CHOOSE ANY THREE NAIL CONDITIONS AND GIVE A REFERENCED ACCOUNT OF THEIR CAUSES(S) AND MANAGEMENT. PLEASE NOTE NOT ALL REFERENCES WILL GIVE YOU THE SAME METHOD OF MANAGEMENT AND SOME WILL GIVE MORE THAN ONE METHOD
Nail fungi (onychomycosis) is caused by dermatophytes that invade the nail matrix. They possess the ability to thrive and grow on the protein keratin and favour damp and dark conditions, therefore the human toenail and nail bed provide the ultimate breeding ground. (Johnson 1993) The most common is Trichophyton Rubrum, the same causes “athletes’ foot”. This commonly affects the sole, dorsum, lateral borders and in between toes. If left untreated, the infection can spread to the nail matrix. (Bristow I. 1996)
Fungal infections can start by trauma to the toenail which leaves it vulnerable to infection. People who do not maintain a good standard of foot hygiene are predisposed to fungal infections. Failure ...view middle of the document...
(Turner & Merriman 2005) For ongoing management diligent foot hygiene, discarding of infected footwear and continuing preventative treatment advice should be given. (Bristow I. 1996)
INGROWING TOENAILS (ONYCHOCRYPTOSIS)
The most common causes of ingrowing toenails are poor cutting technique where nails are cut too short and ill-fitting shoes. (Bristow I. et al 1996) According to Johnson, overuse of foot baths creates hyperhidrosis, moist tissue that is less resistant to pressures caused by narrow footwear or abnormal weight bearing forces.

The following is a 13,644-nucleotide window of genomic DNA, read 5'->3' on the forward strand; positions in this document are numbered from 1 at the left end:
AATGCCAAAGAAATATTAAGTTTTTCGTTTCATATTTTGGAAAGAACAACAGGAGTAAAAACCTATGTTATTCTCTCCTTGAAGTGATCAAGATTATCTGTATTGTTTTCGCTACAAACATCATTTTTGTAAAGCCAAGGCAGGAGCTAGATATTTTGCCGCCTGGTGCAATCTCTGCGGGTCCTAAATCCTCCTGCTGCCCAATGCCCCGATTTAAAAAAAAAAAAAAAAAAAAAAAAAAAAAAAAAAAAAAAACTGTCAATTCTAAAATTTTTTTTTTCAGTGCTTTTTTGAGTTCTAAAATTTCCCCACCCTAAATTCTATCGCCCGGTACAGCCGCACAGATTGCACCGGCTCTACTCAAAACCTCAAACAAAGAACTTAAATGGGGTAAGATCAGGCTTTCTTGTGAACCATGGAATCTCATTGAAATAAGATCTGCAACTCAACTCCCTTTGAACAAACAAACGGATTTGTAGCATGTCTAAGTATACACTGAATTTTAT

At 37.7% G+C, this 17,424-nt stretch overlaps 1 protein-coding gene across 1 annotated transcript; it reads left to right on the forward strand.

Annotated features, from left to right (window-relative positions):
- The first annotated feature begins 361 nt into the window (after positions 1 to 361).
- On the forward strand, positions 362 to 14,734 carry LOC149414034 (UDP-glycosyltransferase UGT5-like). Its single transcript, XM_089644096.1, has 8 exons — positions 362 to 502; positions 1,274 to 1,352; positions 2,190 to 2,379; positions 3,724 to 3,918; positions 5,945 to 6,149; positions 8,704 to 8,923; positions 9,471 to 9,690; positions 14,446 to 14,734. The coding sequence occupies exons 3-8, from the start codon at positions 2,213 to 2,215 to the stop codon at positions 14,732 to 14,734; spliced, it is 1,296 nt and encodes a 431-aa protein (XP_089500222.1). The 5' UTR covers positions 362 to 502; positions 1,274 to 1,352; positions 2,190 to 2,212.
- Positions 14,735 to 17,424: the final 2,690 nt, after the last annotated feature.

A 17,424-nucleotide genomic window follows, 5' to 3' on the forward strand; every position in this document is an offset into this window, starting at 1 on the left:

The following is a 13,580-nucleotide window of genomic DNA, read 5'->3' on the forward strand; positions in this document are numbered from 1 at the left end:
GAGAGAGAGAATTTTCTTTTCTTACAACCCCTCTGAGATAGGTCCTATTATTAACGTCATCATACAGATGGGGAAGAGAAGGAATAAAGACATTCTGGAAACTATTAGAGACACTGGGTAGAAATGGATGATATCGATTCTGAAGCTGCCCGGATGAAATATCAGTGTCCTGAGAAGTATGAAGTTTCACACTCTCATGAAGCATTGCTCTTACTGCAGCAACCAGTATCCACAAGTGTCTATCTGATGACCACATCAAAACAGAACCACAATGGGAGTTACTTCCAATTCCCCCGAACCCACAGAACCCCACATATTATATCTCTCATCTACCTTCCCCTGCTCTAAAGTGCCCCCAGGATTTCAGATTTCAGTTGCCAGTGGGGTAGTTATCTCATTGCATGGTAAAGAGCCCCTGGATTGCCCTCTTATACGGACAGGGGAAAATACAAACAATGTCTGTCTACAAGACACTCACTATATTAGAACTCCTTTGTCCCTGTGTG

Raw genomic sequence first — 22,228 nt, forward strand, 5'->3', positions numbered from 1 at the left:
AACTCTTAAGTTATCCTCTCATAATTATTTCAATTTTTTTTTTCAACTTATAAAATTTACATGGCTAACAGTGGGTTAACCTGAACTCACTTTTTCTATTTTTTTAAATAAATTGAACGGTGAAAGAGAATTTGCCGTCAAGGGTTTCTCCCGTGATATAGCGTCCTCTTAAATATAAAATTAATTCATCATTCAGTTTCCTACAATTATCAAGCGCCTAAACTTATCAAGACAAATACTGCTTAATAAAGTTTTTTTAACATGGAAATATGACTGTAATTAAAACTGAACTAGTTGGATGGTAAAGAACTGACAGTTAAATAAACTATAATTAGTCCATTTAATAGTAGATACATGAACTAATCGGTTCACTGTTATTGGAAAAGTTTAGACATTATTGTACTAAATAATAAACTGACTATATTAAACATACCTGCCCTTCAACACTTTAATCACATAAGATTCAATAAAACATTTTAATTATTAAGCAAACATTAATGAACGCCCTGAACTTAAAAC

Isolated occurrences of onychocryptosis may be resolved by conservative removal of the spicule and packing the sulcus with cotton wool. Antibiotic cover may be required depending upon the severity of the bacterial infection. Education is vital to minimise recurrence. Where the problem is recurrent, partial or total nail avulsion under local anaesthetic with phenolisation of the nail matrix is usually successful. (Bristow I. et al 1996)
Onychogryphosis is a condition seen in the great toe but in severe cases can be seen in lesser toes also. Commonly it is seen in the elderly and infirmed and is probably due to trauma, footwear pressure, neglect and can be associated with poor peripheral circulation and fungal infection. (Baran et al 2002)
Treatment of the nail involves reduction of the excessive nail using nail nippers and the nail drill taking care not to haemorrhage any skin tissue caught up in the malformed nail. Throughout treatment it is important to hold the toe firmly to avoid any excessive pulling on the underlying soft tissue. Footwear should be addressed to ensure proper fitting and the above treatment should be repeated at regular intervals. (Johnson M. 1993)
Bristow I., Dawber R., Mooney J. (1996) “The Foot: Problems in Podiatry and Dermatology”. Martin Dunitz Ltd, London
Johnson M. (1993) “Neale’s Common Foot Disorders: Diagnosis and Management”. Churchill Livingstone
Baran R., Dawber P. R., Tosti A., Haneke E. (2002) “ A Text Atlas of Nail Disorders”. Martin Dunitz Ltd, Singapore
Turner W. A., Merriman L. (2005) “Clinical Skills in Treating the Foot”. Elsevier Churchill Livingstone, China